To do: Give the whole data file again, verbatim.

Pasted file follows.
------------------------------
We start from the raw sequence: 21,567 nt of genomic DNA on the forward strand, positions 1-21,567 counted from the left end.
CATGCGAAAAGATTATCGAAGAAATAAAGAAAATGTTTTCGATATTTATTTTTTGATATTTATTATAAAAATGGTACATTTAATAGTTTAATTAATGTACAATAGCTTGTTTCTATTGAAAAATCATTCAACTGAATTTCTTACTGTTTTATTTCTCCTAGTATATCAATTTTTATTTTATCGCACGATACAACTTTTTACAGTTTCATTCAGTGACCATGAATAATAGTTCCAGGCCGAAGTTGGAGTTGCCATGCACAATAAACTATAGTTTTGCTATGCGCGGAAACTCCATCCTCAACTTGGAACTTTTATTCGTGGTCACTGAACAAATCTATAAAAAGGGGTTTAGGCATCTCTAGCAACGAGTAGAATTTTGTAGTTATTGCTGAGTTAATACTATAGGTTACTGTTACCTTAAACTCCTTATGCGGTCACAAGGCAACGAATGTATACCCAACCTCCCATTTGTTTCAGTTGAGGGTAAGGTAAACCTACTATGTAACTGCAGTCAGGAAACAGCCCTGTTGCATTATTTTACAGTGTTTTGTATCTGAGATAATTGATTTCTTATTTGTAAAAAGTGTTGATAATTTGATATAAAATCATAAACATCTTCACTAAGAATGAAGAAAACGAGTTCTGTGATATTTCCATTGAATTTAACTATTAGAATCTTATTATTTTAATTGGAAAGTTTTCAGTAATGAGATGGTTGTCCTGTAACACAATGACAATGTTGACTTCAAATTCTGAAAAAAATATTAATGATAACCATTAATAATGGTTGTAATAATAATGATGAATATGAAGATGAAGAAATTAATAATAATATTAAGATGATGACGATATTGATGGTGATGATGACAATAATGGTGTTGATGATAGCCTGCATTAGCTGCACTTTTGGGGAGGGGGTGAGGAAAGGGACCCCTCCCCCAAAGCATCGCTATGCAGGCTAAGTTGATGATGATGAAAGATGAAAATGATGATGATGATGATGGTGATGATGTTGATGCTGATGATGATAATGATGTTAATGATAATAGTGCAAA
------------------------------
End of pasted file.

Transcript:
We start from the raw sequence: 21,567 nt of genomic DNA on the forward strand, positions 1-21,567 counted from the left end.
CATGCGAAAAGATTATCGAAGAAATAAAGAAAATGTTTTCGATATTTATTTTTTGATATTTATTATAAAAATGGTACATTTAATAGTTTAATTAATGTACAATAGCTTGTTTCTATTGAAAAATCATTCAACTGAATTTCTTACTGTTTTATTTCTCCTAGTATATCAATTTTTATTTTATCGCACGATACAACTTTTTACAGTTTCATTCAGTGACCATGAATAATAGTTCCAGGCCGAAGTTGGAGTTGCCATGCACAATAAACTATAGTTTTGCTATGCGCGGAAACTCCATCCTCAACTTGGAACTTTTATTCGTGGTCACTGAACAAATCTATAAAAAGGGGTTTAGGCATCTCTAGCAACGAGTAGAATTTTGTAGTTATTGCTGAGTTAATACTATAGGTTACTGTTACCTTAAACTCCTTATGCGGTCACAAGGCAACGAATGTATACCCAACCTCCCATTTGTTTCAGTTGAGGGTAAGGTAAACCTACTATGTAACTGCAGTCAGGAAACAGCCCTGTTGCATTATTTTACAGTGTTTTGTATCTGAGATAATTGATTTCTTATTTGTAAAAAGTGTTGATAATTTGATATAAAATCATAAACATCTTCACTAAGAATGAAGAAAACGAGTTCTGTGATATTTCCATTGAATTTAACTATTAGAATCTTATTATTTTAATTGGAAAGTTTTCAGTAATGAGATGGTTGTCCTGTAACACAATGACAATGTTGACTTCAAATTCTGAAAAAAATATTAATGATAACCATTAATAATGGTTGTAATAATAATGATGAATATGAAGATGAAGAAATTAATAATAATATTAAGATGATGACGATATTGATGGTGATGATGACAATAATGGTGTTGATGATAGCCTGCATTAGCTGCACTTTTGGGGAGGGGGTGAGGAAAGGGACCCCTCCCCCAAAGCATCGCTATGCAGGCTAAGTTGATGATGATGAAAGATGAAAATGATGATGATGATGATGGTGATGATGTTGATGCTGATGATGATAATGATGTTAATGATAATAGTGCAAA